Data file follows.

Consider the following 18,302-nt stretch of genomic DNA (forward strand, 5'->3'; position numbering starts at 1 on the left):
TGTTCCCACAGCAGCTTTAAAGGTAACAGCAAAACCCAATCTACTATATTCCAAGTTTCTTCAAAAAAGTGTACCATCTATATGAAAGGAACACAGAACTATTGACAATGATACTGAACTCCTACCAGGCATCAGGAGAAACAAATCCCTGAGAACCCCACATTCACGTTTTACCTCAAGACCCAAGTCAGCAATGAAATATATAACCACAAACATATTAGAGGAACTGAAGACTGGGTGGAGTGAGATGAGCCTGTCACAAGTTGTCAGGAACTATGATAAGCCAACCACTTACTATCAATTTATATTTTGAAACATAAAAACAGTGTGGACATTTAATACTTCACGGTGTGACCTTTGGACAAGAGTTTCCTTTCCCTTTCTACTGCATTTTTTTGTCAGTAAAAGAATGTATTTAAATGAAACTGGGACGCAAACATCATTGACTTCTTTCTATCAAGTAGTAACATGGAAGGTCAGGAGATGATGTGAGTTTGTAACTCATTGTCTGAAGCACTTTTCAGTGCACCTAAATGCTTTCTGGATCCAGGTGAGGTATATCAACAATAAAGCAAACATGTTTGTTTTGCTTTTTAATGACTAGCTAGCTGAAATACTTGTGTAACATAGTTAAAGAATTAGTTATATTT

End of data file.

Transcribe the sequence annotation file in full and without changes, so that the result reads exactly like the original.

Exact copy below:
Consider the following 18,302-nt stretch of genomic DNA (forward strand, 5'->3'; position numbering starts at 1 on the left):
TGTTCCCACAGCAGCTTTAAAGGTAACAGCAAAACCCAATCTACTATATTCCAAGTTTCTTCAAAAAAGTGTACCATCTATATGAAAGGAACACAGAACTATTGACAATGATACTGAACTCCTACCAGGCATCAGGAGAAACAAATCCCTGAGAACCCCACATTCACGTTTTACCTCAAGACCCAAGTCAGCAATGAAATATATAACCACAAACATATTAGAGGAACTGAAGACTGGGTGGAGTGAGATGAGCCTGTCACAAGTTGTCAGGAACTATGATAAGCCAACCACTTACTATCAATTTATATTTTGAAACATAAAAACAGTGTGGACATTTAATACTTCACGGTGTGACCTTTGGACAAGAGTTTCCTTTCCCTTTCTACTGCATTTTTTTGTCAGTAAAAGAATGTATTTAAATGAAACTGGGACGCAAACATCATTGACTTCTTTCTATCAAGTAGTAACATGGAAGGTCAGGAGATGATGTGAGTTTGTAACTCATTGTCTGAAGCACTTTTCAGTGCACCTAAATGCTTTCTGGATCCAGGTGAGGTATATCAACAATAAAGCAAACATGTTTGTTTTGCTTTTTAATGACTAGCTAGCTGAAATACTTGTGTAACATAGTTAAAGAATTAGTTATATTT